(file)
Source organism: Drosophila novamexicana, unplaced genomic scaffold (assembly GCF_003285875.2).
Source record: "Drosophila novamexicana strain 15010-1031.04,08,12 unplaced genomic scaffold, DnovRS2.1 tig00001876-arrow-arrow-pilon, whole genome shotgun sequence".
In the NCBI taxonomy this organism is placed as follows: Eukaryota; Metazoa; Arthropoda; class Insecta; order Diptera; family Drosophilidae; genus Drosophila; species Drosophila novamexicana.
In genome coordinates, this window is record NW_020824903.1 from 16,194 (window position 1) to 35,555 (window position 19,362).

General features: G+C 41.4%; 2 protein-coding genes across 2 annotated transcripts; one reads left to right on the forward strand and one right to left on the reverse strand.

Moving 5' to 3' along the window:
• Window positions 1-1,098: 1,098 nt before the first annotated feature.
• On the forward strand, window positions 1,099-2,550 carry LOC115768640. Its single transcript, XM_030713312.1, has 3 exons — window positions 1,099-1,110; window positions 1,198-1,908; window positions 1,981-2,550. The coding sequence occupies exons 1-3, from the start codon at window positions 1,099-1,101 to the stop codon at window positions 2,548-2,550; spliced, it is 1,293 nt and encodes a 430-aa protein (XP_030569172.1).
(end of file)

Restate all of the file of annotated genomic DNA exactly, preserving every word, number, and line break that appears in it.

Source organism: Drosophila novamexicana, unplaced genomic scaffold (assembly GCF_003285875.2).
Source record: "Drosophila novamexicana strain 15010-1031.04,08,12 unplaced genomic scaffold, DnovRS2.1 tig00001876-arrow-arrow-pilon, whole genome shotgun sequence".
In the NCBI taxonomy this organism is placed as follows: Eukaryota; Metazoa; Arthropoda; class Insecta; order Diptera; family Drosophilidae; genus Drosophila; species Drosophila novamexicana.
In genome coordinates, this window is record NW_020824903.1 from 16,194 (window position 1) to 35,555 (window position 19,362).

General features: G+C 41.4%; 2 protein-coding genes across 2 annotated transcripts; one reads left to right on the forward strand and one right to left on the reverse strand.

Moving 5' to 3' along the window:
• Window positions 1-1,098: 1,098 nt before the first annotated feature.
• On the forward strand, window positions 1,099-2,550 carry LOC115768640. Its single transcript, XM_030713312.1, has 3 exons — window positions 1,099-1,110; window positions 1,198-1,908; window positions 1,981-2,550. The coding sequence occupies exons 1-3, from the start codon at window positions 1,099-1,101 to the stop codon at window positions 2,548-2,550; spliced, it is 1,293 nt and encodes a 430-aa protein (XP_030569172.1).